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  1. #1

    Help Deciding on a New Rifle

    Hello,

    This will be longwinded, so thanks for reading, but there is a bit of information.

    I am deciding on a new rifle. The rifle’s use will not be super specific. It will mainly be used to hunt whitetail deer and black bear from a stand. The black bear will be from 350 lbs and up, probably more in the 400-500 lbs range. Shots may be pretty close, or out to around 500. Occasionally one could be further most will not. I may also use the rifle for some stalking or drives if we do any. I am not extremely concerned with weight, but am looking at less than 8.5 lbs without a scope, I would probably rather be in the sub 8 lbs range.


    I currently have the following rifles:

    338-300 UM - Built on a 700. It weighs around 13 lbs ready to go. This is more of a dedicated long range rifle.

    375 Ruger – I use this when specifically hunting bear. It may get used on a hunting trip elsewhere.

    6.5-284 – Built on a 700, it has a #4 or #5 Brux at 28”, not the lightest nor heaviest rifle. No specific use. I would prefer a larger caliber for bear though.

    30-06 – Factory 700, changed the stock, this is my first rifle, and I am going to keep it even though it doesn’t shoot amazingly. I may consider building on it in the future, but for now, it will stay as is.

    So, I have some criteria that I am looking for in a rifle. I want a composite stock, or for the rifle to have a B&C or HS stock available for it. I would like as long a magazine as possible without real machining. I would like as good of a trigger as possible, crisp without creep and over-travel are my preferences. I would like it to be as accurate as possible. I will most likely be hand-loading but factory ammunition is a plus. I have basically decided on a 300 WM or 300 WSM. I would consider the 300 PRC, but at SAAMI 3.7” length, it seems that very few rifles will be able to be chambered in it except perhaps some magazine fed Rugers to start. There is one scenario with a 338 WM I elaborate on later. I was looking to stick with heavy for caliber cup and core bullets particularly in the 30 cals. I have not had the best lucking getting other constructions to shoot as well.

    So my choices after research in no particular order are as follows, I will also list what I feel I would need to do/change, or what issues could be:

    Remington 700 5R. This would be in 300 WM. I would replace the trigger. I would skim bed it most likely. I would also bed a rail to the rifle. My worries with this rifle are the fact that it is a Remington. I have gotten a bad Sendero, so I know first-hand of Remington’s struggles. What makes this cheaper than the Sendero? Also, is the stock the same as the Sendero? I do not like the Sendero’s palm swell.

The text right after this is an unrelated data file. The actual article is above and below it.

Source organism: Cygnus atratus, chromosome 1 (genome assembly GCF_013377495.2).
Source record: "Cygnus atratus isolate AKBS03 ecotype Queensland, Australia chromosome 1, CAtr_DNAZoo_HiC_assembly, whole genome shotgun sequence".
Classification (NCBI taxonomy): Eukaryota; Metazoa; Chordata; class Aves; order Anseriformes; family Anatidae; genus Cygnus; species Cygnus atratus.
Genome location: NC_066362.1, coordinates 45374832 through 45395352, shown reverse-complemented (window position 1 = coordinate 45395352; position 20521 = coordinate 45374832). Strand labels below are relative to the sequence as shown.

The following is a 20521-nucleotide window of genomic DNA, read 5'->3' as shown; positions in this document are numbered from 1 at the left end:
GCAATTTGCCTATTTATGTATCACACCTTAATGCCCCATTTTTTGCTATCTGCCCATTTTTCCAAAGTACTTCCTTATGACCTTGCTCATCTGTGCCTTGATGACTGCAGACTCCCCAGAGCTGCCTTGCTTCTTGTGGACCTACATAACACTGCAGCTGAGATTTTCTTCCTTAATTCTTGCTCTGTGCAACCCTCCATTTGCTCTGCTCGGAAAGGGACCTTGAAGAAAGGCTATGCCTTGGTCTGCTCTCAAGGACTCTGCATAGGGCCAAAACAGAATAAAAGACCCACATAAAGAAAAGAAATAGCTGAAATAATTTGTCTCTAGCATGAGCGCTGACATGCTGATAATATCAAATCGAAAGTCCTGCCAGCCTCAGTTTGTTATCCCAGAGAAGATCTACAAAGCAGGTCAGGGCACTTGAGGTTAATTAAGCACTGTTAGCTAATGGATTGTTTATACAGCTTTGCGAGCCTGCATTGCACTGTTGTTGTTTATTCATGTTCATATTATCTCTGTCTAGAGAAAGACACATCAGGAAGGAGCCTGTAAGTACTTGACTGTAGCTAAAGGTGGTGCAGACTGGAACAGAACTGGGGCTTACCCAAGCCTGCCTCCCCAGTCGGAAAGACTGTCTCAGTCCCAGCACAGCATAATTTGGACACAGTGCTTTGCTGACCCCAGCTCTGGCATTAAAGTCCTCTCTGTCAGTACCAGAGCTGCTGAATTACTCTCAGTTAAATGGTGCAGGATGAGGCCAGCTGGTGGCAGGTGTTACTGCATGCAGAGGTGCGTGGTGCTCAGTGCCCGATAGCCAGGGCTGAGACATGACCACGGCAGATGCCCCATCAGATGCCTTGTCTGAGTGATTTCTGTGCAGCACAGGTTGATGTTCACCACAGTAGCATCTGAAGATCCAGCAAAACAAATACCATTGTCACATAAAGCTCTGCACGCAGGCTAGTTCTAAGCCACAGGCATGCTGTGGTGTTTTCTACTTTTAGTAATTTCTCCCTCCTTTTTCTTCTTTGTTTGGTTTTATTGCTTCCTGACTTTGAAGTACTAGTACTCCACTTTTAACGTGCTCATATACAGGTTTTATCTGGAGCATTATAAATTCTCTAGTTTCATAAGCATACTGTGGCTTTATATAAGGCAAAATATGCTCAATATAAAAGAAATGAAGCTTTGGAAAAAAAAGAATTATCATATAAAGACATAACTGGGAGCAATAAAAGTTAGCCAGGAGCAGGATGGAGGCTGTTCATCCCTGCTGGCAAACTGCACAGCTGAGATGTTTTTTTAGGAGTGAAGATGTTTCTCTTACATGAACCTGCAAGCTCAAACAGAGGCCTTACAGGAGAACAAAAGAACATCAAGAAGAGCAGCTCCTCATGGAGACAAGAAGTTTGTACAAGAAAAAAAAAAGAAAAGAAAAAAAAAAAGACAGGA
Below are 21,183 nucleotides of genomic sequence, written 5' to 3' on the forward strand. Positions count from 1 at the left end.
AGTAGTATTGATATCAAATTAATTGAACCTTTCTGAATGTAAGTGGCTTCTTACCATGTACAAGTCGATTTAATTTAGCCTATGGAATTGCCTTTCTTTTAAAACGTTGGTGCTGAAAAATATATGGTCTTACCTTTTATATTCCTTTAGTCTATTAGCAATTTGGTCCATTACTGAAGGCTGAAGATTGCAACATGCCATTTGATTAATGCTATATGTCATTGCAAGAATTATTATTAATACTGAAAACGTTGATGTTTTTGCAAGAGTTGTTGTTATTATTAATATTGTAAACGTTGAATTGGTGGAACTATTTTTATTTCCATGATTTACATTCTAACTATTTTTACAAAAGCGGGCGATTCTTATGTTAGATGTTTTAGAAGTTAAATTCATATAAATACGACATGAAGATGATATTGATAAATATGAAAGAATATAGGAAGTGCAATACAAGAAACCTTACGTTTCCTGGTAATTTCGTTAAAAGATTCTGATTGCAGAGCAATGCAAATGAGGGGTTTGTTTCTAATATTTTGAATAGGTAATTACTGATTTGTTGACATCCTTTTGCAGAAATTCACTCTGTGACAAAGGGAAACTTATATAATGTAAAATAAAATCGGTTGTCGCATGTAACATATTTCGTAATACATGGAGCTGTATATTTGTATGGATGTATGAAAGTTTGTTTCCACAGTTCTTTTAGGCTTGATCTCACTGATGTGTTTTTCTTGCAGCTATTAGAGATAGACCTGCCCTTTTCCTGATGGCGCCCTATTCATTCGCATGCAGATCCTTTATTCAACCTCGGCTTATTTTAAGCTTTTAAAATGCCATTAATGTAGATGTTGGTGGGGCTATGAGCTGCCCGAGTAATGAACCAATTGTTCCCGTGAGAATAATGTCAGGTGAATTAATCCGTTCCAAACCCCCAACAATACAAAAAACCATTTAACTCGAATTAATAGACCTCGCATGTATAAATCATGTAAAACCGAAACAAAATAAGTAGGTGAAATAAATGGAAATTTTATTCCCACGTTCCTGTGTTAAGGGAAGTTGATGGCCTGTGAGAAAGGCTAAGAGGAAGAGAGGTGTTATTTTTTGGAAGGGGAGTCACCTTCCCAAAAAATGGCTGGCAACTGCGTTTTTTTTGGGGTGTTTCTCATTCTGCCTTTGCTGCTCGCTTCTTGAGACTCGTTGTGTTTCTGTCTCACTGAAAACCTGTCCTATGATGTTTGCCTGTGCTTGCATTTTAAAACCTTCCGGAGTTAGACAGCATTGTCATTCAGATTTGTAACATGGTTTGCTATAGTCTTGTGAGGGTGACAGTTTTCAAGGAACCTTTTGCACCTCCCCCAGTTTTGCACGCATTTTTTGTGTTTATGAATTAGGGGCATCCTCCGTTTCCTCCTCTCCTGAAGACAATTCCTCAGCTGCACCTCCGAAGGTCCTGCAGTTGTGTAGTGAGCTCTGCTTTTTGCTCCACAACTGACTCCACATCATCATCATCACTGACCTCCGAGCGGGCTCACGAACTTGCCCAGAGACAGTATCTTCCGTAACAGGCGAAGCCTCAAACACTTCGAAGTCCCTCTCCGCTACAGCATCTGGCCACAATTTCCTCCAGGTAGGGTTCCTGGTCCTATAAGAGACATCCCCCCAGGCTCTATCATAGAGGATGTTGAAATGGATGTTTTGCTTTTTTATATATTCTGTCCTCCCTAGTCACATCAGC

Tikka T3x Lite, Laminate, or Hunter. I am not sure if the contours are the same, maybe someone can answer that? I would buy a Tikka in 300 WSM, I would then run the 300 WM magazine and sand the inside a little bit so that the 300 WSM worked well in the 300 WM magazine. This should leave more than enough room for any bullet in the 300 WSM. But, the rifle has an 11 twist. I know the 11 twist is far from ideal for any of the heavy bullets. Would I be relegated to using bullets more in the 180 class? I would most likely replace the stock with a B&C. But, I would consider using the laminate to see how I like it. Another completely different idea/strategy I could use is a Tikka 338 WM and plan on shooting the 230 ELD X being that it would seem to be relatively close to a 300 WM at the ranges I am talking. I would most likely use the Mountain Tactical bottom metal to use a longer AICS magazine. Also a 10 twist would be more than enough for the 230 ELD X. Would a 338 with 230 add a lot of recoil etc. compared to a 300 WM with a 215 or 212 or 230 for that matter? No matter what caliber, this rifle will not have a brake. I am not recoil adverse, and always try to use hearing protection, but I do not want a brake given the wide ranges of use this rifle may see.

    Howa HS Precision Rifle. This would be in 300 WM. It would be the semi heavy barrel version so I get 26” barrel. It seems that I would only replace the trigger on this. Magazine would be about the same length as Remington.

    Ruger Hawkeye FTW. This would be in 300 WM. I have had good luck with my 375 Ruger, but I think this would have a very short magazine. I am not sure on Ruger and accuracy standards. Nothing would be done to this rifle immediately, maybe an HS stock in the future.

    What would you recommend? I think when it is all said and done, cost will be about the same on any of them including the trigger or stock or bottom metal. From everything I have read the Tikka would be the way to go but the 11 twist worries me.

    Is there anything that I am overlooking? I do not like the plastic stocks of the Browning X Bolt, and I feel the McMillan stocked Hells Canyon is too expensive. Christensen and Fierce are more than I really want to spend. I know some of these other rifles MSRP are closer to a Mesa, but I do not pay all that close to MSRP.


    Thanks in advance.

  2. #2
    On the WSM vs WM debate, if your going to run 185 or lighter bullets the WSM is fine. If you want to run 200 plus bullets, don't mess with the WSM and go WM.

    Remington 700's or any action that shares that foot print, is going to give by far the most options for stocks, magazines, and trigger. It also drops your price on those items as well, due to supply and demand.

    With all of your requirements I would personally be looking into building your own rifle. Here's my suggestions and thoughts...
    • Remington 700 Long Action - You can pick up a bare action and bolt combo from Bud's or Gun Broker for about $350-$400. The long action will let you run whatever cartridge you want without worry about length. Remington's issues are not with their actions.